And what has the world to gain by this--what difference will it make, getting this stuff down?
A question not many writers can or should entertain too intently, perhaps.
But, what are we if not our reflections?

Tuesday, July 6, 2010

Hot stuff (despite Maritime drizzle)

Couple of things for your attention, esp those who feel the need for a prod, better known as the magic wand of inspiration....

1) The Halifax Club Literary Luncheon
Thursday, July 22, 2010
12pm – 2pm

Sheree Fitch, Shandi Mitchell and Binnie Brennan

Sheree Fitch is a multi award-winning writer, speaker, and educator and the author of twenty-three books in a variety of genres. She has received the Vicky Metcalf Award for a body of work inspirational to Canadian children and two honorary doctorates for her contribution to Canadian literature and issues affecting women and children. Her latest work is the critically acclaimed Kiss The Joy As It Flies (2008).

Shandi Mitchell is Halifax-based author and filmmaker. Her debut novel Under This Unbroken Sky (2009) was published in Canada, the U.S and the U.K. and won the 2010 Commonwealth Writers Prize for Best First Book for Canada and the Caribbean. The narrative also picked up both the Thomas Head Raddall Atlantic Fiction award and John and Margaret Savage First Book Award at this year’s Atlantic Book Awards.

Binnie Brennan has had her work published in a number of literary journals, including The Wascana Review, Existere, and All Rights Reserved. In 2007 her children’s story A Spider’s Tale was adapted for stage in a collaboration of Symphony Nova Scotia and Dalhousie Theatre. Her novella, Harbour View, won the 2009 Ken Klonsky Novella Contest and was nominated for this year’s Atlantic Book Awards.

The Halifax Club is located at 1682 Hollis St in downtown Halifax.

Reservations can be made by calling 902.423.8460 or by email - reservations@halifaxclub.ns.ca

More information is available online at www.halifaxclub.ns.ca
or by contacting
Stephen Patrick Clare



Theme: Language Deadline: August 25th

Her Royal Majesty is a quarterly online publication devoted to publishing excellent new artwork. We are looking for visual and literary submissions for our ninth issue following the theme of language. The deadline is August 25th and the issue will be published in mid-September.

The magazine was founded in Halifax, Nova Scotia, in September 2008 and it has grown from a zine designed to serve the local community into an international literary arts magazine. Her Royal Majesty is a print magazine that is currently available for free online with handmade printed hardcopies available to order through the website: www.heroyalmajesty.ca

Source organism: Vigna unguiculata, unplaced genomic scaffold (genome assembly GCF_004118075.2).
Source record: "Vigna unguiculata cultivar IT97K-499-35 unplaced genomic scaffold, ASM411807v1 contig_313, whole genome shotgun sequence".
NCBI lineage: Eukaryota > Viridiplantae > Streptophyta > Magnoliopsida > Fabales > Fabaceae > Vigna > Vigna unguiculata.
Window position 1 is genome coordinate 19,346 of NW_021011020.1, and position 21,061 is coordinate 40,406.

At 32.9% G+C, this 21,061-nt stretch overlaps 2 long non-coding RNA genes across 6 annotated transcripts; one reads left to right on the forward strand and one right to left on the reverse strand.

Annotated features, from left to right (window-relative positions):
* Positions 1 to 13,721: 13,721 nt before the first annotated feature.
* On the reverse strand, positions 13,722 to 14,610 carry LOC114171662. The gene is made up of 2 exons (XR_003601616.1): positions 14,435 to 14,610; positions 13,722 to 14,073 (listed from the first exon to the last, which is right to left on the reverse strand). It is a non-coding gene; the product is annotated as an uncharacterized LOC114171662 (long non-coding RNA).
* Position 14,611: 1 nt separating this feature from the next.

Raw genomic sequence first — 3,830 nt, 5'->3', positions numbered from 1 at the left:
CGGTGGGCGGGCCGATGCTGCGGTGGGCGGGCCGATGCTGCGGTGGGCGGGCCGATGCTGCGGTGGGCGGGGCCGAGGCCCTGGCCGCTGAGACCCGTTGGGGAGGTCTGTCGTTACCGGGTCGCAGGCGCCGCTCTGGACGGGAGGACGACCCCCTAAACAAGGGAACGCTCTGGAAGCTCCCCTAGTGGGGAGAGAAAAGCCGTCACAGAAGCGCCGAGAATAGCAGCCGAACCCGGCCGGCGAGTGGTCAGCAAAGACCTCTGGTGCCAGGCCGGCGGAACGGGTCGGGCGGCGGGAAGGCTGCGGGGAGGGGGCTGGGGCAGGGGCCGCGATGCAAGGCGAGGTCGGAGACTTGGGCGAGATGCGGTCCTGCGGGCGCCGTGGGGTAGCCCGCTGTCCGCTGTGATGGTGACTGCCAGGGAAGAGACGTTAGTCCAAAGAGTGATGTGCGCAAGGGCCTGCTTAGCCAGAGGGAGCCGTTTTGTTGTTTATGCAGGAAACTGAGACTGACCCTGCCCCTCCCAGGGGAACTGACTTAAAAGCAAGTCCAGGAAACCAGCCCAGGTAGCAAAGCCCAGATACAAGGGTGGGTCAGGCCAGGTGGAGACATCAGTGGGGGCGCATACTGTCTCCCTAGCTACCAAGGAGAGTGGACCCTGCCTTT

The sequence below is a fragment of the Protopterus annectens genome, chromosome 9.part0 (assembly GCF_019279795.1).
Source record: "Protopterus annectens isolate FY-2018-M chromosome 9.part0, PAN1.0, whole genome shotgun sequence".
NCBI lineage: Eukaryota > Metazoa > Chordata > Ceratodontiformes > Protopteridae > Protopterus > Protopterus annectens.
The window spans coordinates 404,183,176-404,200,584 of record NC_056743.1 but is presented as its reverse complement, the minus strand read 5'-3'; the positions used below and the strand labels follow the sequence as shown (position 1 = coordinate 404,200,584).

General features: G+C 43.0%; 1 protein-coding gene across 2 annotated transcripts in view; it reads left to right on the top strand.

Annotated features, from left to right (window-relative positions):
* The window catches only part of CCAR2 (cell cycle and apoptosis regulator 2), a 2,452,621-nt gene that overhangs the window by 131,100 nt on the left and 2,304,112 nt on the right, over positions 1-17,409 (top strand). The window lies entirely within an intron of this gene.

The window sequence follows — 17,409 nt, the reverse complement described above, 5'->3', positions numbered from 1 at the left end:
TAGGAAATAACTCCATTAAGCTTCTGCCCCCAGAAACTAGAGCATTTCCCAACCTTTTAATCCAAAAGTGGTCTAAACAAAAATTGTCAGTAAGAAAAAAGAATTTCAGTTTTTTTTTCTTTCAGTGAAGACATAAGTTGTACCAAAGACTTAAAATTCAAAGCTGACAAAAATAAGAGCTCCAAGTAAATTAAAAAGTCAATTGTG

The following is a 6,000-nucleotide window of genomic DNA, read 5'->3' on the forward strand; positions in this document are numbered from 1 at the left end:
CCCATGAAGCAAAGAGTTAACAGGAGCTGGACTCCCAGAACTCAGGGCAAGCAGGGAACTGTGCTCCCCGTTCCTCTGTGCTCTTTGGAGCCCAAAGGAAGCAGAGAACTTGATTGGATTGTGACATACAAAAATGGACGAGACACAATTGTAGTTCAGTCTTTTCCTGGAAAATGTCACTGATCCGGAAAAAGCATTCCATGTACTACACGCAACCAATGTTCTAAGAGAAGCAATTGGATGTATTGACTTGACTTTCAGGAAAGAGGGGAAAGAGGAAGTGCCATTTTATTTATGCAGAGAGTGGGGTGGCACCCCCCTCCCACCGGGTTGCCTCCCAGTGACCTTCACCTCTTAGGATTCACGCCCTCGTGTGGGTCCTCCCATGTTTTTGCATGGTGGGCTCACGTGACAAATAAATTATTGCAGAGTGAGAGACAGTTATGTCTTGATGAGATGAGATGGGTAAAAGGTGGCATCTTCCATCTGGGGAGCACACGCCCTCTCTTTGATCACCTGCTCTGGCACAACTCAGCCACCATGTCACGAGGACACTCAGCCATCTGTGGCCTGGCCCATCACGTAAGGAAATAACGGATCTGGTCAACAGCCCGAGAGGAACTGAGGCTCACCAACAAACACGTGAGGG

Thank you for circulating this call to submissions to your community.


Harriet Alida Lye Kyra Simone
Editor in Chief Assistant Editor

Under the Microscope

Hazy lazy days of summer--no beaching (yet) but room for writing, hankered for all year. Glorious, stymieing (sp?) freedom.
So easy to powerwalk, weedtrim-slash one's way through the jungle of ordinary, seeking the rare and rarefied flower,
when what's required is to stop and hover with hummingbird intensity, intent on the daily bloom.
Even just a tall green stem that lengthens, budless.
With patience and calm the colour presents itself.
Pretty funny, this juggling of perseverance with a (child's) delight in the greenness of green.
Too much brooding, too much ponderance
as lethal as cutworms.

Sunday, July 4, 2010


Have I told you how much I love the Allan Street Reading Series? A funner more jennerous venue for writers reading their work surely does not exist. Kudos to the curator, writer & editor Jenner-Brooke Berger for putting these monthly events together, and to her roommate for providing the baked goods. The ASRS is to writing what various & sundry basements and garages have been to Halifax's indie/alt music scene. It's fantastic to see the crossovers in this do-it-yourself culture--immensely talented people taking the bull by the horns and not waiting for others to do it for them. The rest of us older more "seasoned" writers can learn a lot from these younger emerging folks. If you want people to hear your work--if you want to hear your friends' work--don't wait for them to get invited to read at the library or in a bar or on the radio. Bake a bunch of nanaimo bars and open up your house or deck or apartment, invite everyone you know and tell them to bring a friend, and let the readings begin!
But if you're still feeling too timid or shy or just plain old and out of steam to DIY, the ASRS is as welcoming as can be. Its energy, its vibe is Ahhh-mazing.